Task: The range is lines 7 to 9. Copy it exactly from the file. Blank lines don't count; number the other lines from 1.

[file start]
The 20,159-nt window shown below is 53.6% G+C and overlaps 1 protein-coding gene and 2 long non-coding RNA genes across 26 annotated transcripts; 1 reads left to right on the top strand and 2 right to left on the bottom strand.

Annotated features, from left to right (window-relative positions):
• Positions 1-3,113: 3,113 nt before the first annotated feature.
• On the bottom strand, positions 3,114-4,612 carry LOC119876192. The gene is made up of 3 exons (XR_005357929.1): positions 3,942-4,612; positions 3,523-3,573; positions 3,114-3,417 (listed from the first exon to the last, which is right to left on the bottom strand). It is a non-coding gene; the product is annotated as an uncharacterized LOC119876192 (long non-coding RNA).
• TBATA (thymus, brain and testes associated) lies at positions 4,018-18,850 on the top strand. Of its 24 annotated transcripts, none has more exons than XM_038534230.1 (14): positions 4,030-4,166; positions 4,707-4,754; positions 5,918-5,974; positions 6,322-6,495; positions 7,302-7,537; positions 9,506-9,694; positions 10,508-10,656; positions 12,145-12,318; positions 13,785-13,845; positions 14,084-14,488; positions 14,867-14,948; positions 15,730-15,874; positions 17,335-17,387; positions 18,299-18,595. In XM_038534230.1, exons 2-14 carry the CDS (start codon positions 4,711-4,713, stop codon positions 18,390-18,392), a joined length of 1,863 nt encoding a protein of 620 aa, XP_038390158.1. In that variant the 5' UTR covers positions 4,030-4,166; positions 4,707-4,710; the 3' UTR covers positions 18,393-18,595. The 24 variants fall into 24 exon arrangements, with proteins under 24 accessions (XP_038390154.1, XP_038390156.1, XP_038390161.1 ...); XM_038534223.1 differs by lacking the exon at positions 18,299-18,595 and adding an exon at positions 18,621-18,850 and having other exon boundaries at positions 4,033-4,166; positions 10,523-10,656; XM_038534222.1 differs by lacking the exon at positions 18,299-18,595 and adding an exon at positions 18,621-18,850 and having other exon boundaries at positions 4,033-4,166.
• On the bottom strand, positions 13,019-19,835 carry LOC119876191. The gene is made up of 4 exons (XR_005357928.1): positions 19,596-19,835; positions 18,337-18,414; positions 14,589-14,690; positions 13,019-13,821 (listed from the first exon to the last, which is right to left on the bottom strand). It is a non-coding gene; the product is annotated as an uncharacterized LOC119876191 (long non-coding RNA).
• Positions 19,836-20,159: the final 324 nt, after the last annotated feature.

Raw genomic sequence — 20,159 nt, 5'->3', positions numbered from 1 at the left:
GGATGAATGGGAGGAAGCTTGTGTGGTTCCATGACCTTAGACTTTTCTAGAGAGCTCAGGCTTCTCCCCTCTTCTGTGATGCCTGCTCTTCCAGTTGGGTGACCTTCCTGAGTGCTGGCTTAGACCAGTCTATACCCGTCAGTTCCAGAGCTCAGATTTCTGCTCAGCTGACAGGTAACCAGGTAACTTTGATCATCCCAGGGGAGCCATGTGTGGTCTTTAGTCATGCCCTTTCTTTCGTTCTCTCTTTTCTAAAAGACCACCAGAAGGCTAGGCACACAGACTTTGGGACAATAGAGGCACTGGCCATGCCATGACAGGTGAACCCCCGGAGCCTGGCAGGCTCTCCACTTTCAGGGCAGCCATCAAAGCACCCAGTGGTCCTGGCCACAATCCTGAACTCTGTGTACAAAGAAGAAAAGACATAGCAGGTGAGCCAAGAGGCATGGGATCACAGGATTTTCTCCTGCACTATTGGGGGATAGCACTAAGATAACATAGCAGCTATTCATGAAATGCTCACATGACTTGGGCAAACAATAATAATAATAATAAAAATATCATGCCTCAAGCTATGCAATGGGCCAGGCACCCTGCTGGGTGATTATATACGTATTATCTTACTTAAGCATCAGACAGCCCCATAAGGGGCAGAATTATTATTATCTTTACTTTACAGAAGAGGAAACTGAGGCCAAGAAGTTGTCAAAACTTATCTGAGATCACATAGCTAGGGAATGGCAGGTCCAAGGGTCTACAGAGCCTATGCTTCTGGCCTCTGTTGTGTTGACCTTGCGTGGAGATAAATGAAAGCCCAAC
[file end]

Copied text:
• Positions 19,836-20,159: the final 324 nt, after the last annotated feature.

Raw genomic sequence — 20,159 nt, 5'->3', positions numbered from 1 at the left:
GGATGAATGGGAGGAAGCTTGTGTGGTTCCATGACCTTAGACTTTTCTAGAGAGCTCAGGCTTCTCCCCTCTTCTGTGATGCCTGCTCTTCCAGTTGGGTGACCTTCCTGAGTGCTGGCTTAGACCAGTCTATACCCGTCAGTTCCAGAGCTCAGATTTCTGCTCAGCTGACAGGTAACCAGGTAACTTTGATCATCCCAGGGGAGCCATGTGTGGTCTTTAGTCATGCCCTTTCTTTCGTTCTCTCTTTTCTAAAAGACCACCAGAAGGCTAGGCACACAGACTTTGGGACAATAGAGGCACTGGCCATGCCATGACAGGTGAACCCCCGGAGCCTGGCAGGCTCTCCACTTTCAGGGCAGCCATCAAAGCACCCAGTGGTCCTGGCCACAATCCTGAACTCTGTGTACAAAGAAGAAAAGACATAGCAGGTGAGCCAAGAGGCATGGGATCACAGGATTTTCTCCTGCACTATTGGGGGATAGCACTAAGATAACATAGCAGCTATTCATGAAATGCTCACATGACTTGGGCAAACAATAATAATAATAATAAAAATATCATGCCTCAAGCTATGCAATGGGCCAGGCACCCTGCTGGGTGATTATATACGTATTATCTTACTTAAGCATCAGACAGCCCCATAAGGGGCAGAATTATTATTATCTTTACTTTACAGAAGAGGAAACTGAGGCCAAGAAGTTGTCAAAACTTATCTGAGATCACATAGCTAGGGAATGGCAGGTCCAAGGGTCTACAGAGCCTATGCTTCTGGCCTCTGTTGTGTTGACCTTGCGTGGAGATAAATGAAAGCCCAAC